Yes, this can be an extremely “unique” name for an exercise, but the first time you do this exercise, you will know EXACTLY why I called it that (another name I had in mind had the word “evil” in it).

This exercise gives you the best of 3 worlds:

1. You get a good stretch for your quadriceps at the end of the exercise.
2. You get a great contraction at the top (stronger even than with a leg extension).
3. Your quads are NOT broken during the entire movement (for example, when you are doing a regular squat or lunge, at the top of the exercise, the tension is completely released from the muscles and carried through the bones and joints) .

Put all of these together and you have an exercise that will destroy your quads! The first time I did it, I ended up doing more sets than I originally planned to do for legs because I realized it was such a powerful exercise.

Be sure to see the images and video of this exercise in action (side view and front view). Watching the video and it still makes it SO MUCH easier to understand the mechanics of the movement and really get the most out of it when you take it to the gym yourself.

How to do it:

Basically, you will do what looks like a hack lunge with a barbell. It will resemble a lunge holding the barbell behind your back rather than across your shoulders. That’s the best way to describe it, but there are a few key points that take the exercise from a simple lunge to something that will ignite a fire in your quads that knocks you down; almost every set I did of these exercises ended with me falling!

This exercise is best done on a shelf for safety reasons; Doing it on a shelf will allow you to really push your legs hard and maximize the effect of the exercise. It can be done starting with the bar on the floor, but it makes the exercise a little more difficult to handle and you should finish the set a little earlier for safety reasons rather than trying as hard as you can with the support. Having the bar a little higher at the beginning also makes it easier to start the exercise, which helps a lot.

First, place the safety rails in the rack approximately one foot off the ground. Place a barbell on the rails, and then load a moderate weight. The first time you do this, start with a low weight to feel the exercise, for example 25 to 45 on each side.

Stand with your back to the bar (it will be against the back of your legs), crouch down and grab it with an overhand grip (I grip it about the same width I would use for the bench press, using the smooth rings as a guide ).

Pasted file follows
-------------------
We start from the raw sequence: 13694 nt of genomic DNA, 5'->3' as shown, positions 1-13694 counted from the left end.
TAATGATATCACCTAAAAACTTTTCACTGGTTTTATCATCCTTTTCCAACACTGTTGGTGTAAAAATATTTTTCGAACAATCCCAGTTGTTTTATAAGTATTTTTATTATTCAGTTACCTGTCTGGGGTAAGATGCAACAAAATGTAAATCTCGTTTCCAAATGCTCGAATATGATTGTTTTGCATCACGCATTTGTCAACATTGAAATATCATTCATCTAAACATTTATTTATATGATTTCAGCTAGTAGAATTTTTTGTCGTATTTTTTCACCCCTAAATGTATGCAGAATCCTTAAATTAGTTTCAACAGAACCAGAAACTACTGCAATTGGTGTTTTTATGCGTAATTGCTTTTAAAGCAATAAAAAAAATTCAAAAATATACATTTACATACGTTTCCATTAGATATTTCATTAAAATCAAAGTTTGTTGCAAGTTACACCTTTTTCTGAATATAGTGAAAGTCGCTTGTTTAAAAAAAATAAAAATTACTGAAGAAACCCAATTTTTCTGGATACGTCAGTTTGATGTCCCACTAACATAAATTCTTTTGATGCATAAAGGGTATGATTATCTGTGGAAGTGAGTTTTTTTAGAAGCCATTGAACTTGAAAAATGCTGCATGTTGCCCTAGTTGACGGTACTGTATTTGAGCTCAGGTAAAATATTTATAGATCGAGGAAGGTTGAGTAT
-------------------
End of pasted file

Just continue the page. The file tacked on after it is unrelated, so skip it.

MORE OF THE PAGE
Once you’ve grasped the bar, stand up and bring the weight behind you so that it rests on the back of your thighs, just below your glutes. Now step your left leg forward in a typical lunge stance. Lower into the lunge with the bar resting on the back of your right thigh (your back leg, basically).

Now the fun begins … instead of standing up straight, keep your torso bent forward at an angle. And as you stand up and straighten your front leg, straighten your rear leg, PUSHING YOUR CHIN UP AND BACK as you do so.

Basically, even though your left leg is forward, it is your right leg that is actually working directly against the resistance of the bar. The more you push to stretch your leg, the stronger the quadriceps contraction will be.

You’re supporting the full weight of the bar on your right hamstring / thigh and the quadricep contraction is what keeps it there. The left leg receives some work, but not as much as the right leg; That back leg is the one you really need to focus on with this exercise, which is contrary to how the lunge normally works.

And here’s the beauty … at the bottom of the lunge, when your right leg is bent, you’re actually stretching your right quad well as well. THAT is why I call this the “Barbell Curse Lunge” … the back leg quads are NOT broken during the entire exercise, from stretch to squeeze and throughout the set.

With a regular lunge or squat (as I mentioned earlier), when you reach the top, your skeleton is bearing the weight, not your muscles. It is difficult to maintain a strong contraction and maintain tension in the thighs without shortening the range of motion and never going all the way up. With this exercise, the more you try to block at the top, the stronger the quadriceps contraction will be and the more difficult the exercise will be.

Trust me, it’s a serious leg training experience and it will really open your eyes. It blew my mind when it occurred to me. And THAT is why I’m telling you to do this exercise on the shelf … because when you’re done, you’re done. Your leg will give out from the burn and you will have to lose weight. The shorter the distance the bar has to travel, the better.

As for the other leg, because both legs are being worked with this exercise (even though the back leg is doing most of the work), the second leg working will already be fatigued and you won’t get as many reps. with that. If you want, you can rest for a minute, then do the other leg instead of immediately starting the other leg.

Try this exercise on your next leg workout and let me know what you think!

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